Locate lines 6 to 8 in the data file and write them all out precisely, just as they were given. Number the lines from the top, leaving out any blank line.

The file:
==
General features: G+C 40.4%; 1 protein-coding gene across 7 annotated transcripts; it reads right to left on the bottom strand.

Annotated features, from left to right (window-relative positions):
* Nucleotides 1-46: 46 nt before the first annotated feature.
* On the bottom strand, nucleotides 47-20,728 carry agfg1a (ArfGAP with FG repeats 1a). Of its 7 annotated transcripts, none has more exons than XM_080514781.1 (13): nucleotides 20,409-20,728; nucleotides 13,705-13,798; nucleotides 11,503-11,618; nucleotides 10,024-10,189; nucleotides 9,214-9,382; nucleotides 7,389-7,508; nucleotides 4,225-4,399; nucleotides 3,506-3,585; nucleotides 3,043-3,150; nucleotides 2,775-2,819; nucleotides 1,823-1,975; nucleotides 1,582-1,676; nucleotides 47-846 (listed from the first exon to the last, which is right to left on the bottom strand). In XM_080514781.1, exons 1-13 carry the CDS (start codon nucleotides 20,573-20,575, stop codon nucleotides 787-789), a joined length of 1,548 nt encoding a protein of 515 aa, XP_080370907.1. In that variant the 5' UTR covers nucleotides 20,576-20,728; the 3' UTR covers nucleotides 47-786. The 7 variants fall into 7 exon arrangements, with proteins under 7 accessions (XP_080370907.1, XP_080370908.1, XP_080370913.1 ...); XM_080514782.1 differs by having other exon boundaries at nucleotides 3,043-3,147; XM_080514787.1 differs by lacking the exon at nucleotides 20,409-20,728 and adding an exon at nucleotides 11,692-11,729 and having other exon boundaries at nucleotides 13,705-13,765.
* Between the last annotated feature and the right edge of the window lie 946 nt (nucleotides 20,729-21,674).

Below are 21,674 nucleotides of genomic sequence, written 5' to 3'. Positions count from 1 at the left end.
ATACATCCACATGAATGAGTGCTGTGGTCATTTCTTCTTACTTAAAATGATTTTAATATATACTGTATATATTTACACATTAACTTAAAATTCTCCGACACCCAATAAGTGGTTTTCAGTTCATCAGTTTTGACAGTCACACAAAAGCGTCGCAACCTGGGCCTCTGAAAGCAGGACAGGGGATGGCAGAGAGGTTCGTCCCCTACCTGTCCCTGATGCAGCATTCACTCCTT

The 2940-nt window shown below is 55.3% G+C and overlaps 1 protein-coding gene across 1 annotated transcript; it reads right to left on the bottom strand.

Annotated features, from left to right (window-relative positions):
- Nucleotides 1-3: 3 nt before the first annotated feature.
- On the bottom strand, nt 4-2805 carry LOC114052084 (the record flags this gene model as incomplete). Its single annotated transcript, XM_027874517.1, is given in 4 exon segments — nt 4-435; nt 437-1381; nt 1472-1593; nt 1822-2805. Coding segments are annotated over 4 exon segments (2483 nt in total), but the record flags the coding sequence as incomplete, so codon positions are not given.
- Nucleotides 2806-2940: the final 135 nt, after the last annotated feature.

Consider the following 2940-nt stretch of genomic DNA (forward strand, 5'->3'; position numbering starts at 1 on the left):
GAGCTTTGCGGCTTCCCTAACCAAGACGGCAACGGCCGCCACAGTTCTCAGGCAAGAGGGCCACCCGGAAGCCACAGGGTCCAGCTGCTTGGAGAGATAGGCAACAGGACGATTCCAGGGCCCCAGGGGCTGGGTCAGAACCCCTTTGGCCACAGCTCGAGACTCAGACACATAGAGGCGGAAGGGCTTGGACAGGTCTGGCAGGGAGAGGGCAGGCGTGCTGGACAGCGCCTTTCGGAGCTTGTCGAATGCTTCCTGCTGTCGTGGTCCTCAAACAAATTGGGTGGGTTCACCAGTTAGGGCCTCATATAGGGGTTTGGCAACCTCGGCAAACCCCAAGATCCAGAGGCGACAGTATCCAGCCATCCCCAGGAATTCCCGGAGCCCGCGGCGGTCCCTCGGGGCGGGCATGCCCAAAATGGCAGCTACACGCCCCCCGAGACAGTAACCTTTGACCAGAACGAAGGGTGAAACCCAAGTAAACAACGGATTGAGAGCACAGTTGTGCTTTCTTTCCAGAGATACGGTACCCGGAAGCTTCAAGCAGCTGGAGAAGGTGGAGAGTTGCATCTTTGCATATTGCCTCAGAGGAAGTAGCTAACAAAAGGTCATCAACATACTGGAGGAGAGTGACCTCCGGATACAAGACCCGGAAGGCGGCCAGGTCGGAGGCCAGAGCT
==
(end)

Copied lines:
Below are 21,674 nucleotides of genomic sequence, written 5' to 3'. Positions count from 1 at the left end.
ATACATCCACATGAATGAGTGCTGTGGTCATTTCTTCTTACTTAAAATGATTTTAATATATACTGTATATATTTACACATTAACTTAAAATTCTCCGACACCCAATAAGTGGTTTTCAGTTCATCAGTTTTGACAGTCACACAAAAGCGTCGCAACCTGGGCCTCTGAAAGCAGGACAGGGGATGGCAGAGAGGTTCGTCCCCTACCTGTCCCTGATGCAGCATTCACTCCTT

The 2940-nt window shown below is 55.3% G+C and overlaps 1 protein-coding gene across 1 annotated transcript; it reads right to left on the bottom strand.